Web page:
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Andover lawsuits will be public
- Categorized in: OPRA (Open Public Records Act)
Andover lawsuits will be public
February 24, 2010 NJHERALD
ANDOVER TOWNSHIP — A new local ordinance will keep legal payouts in the public eye — and put the township at the forefront of one facet of open government.
The “public reporting of civil judgments and settlements ordinance” — the first of its kind in New Jersey — was passed unanimously by the Township Committee Monday night.
The law requires officials to “make every effort to publicly announce the amount and terms” of lawsuit settlements and judgments against the township that result in public money being spent.
The ordinance was suggested by state open government activist Martin O’Shea, who passed away in December. O’Shea had suggested the model ordinance to Andover last summer, but the committee tabled it at the time, citing a lack of funds to advertise it in local newspapers.
But officials had said they were in favor of the ordinance even then —and completely supported it Monday night.
“He never stopped thinking of different ways to address government,” said Fred Semrau, township attorney, who interacted with O’Shea for years in Andover and West Milford, where the two had met.
O’Shea’s widow, Carol Ukens O’Shea, said her husband had thought of the ordinance as a model toward greater transparency.
“That was one he cared a lot about,” she said.
John Paff, the chairman of the Open Government Advocacy Project of the New Jersey Libertarian Party, worked often with O’Shea and helped to draft the ordinance. He said the law could become a new standard for some communities where public dollars are spent to dismiss lawsuits, often without public oversight. Andover is just the first to move on the ordinance, he said.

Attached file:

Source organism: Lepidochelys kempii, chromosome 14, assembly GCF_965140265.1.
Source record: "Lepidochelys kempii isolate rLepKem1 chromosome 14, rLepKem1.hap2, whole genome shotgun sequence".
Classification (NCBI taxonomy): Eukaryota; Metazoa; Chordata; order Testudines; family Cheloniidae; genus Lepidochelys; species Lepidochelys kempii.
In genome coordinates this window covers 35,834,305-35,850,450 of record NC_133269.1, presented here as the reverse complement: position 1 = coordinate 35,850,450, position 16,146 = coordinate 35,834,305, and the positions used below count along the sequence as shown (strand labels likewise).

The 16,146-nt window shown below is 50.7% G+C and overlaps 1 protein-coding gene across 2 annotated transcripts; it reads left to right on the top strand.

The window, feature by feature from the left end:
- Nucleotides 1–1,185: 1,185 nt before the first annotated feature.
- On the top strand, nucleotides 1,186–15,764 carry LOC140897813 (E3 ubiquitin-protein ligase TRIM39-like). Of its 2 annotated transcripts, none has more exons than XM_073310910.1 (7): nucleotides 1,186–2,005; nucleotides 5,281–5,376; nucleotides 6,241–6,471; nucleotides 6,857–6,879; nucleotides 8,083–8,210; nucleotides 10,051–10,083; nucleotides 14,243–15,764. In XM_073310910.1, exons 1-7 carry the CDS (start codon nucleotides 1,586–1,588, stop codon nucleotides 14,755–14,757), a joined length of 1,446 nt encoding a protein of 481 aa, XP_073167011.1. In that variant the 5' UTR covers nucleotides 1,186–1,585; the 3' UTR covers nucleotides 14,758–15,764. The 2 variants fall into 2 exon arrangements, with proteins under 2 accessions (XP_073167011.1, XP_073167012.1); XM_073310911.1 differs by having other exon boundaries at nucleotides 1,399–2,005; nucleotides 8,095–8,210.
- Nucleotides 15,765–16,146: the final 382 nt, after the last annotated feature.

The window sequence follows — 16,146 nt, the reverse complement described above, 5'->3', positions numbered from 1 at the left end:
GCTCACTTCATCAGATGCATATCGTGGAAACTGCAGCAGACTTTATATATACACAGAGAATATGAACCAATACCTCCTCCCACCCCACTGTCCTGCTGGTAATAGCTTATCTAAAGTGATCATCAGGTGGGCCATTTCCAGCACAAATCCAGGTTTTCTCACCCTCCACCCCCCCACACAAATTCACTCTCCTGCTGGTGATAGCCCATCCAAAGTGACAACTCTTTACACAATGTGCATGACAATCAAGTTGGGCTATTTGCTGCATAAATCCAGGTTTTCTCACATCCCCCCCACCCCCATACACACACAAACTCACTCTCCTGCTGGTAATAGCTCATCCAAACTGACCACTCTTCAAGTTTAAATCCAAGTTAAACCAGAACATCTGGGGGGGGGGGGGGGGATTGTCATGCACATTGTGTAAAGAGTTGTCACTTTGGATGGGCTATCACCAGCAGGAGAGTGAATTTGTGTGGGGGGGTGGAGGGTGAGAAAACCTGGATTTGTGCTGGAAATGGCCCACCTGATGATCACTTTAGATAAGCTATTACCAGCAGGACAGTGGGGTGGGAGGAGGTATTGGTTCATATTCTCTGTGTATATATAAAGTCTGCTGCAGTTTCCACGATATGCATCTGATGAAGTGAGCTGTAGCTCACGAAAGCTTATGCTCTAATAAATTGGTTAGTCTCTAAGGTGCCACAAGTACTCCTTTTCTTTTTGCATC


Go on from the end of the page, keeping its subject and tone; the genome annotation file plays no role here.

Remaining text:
“It’s an accountability mechanism,” Paff said. “Once you can get one town to do (this), it’s a little easier for others.”
Only one lawsuit was settled in the last three years in Andover. A former police officer and the township negotiated an $80,000 settlement in September 2009, which ended his suit against the police department and several sitting officials.
Settlement paperwork already is a public record, according to the courts. An appellate court decision involving a sexual harassment suit in Monmouth County unsealed settlement agreements involving public money last March. The New Jersey Supreme Court affirmed the decision last month, according to Paff, who was its plaintiff.
However, the public may not know if litigation has been settled, or even whether there’s a lawsuit filed. The Andover ordinance puts the ongoing litigation before the public, officials say.
O’Shea’s legacy continues despite his death. He won a court appeal two weeks ago that lowered statewide copy costs for documents requested under the terms of the Open Public Records Act. OPRA became O’Shea’s defining role in his retirement after a long newspaper career, including time as an editor at The New York Times.
The law has been left with O’Shea’s indelible stamp. A bill in the Legislature sponsored by State Sen. Loretta Weinberg, D-Bergen, proposes to refine the law with many of O’Shea’s suggestions — and rename it the “Martin O’Shea Open Public Records Act.”
Carol O’Shea said the suggested changes would be welcomed by her husband — although not necessarily by everyone else.
“Much to the regret of bureaucrats and politicians,” she said, chuckling.
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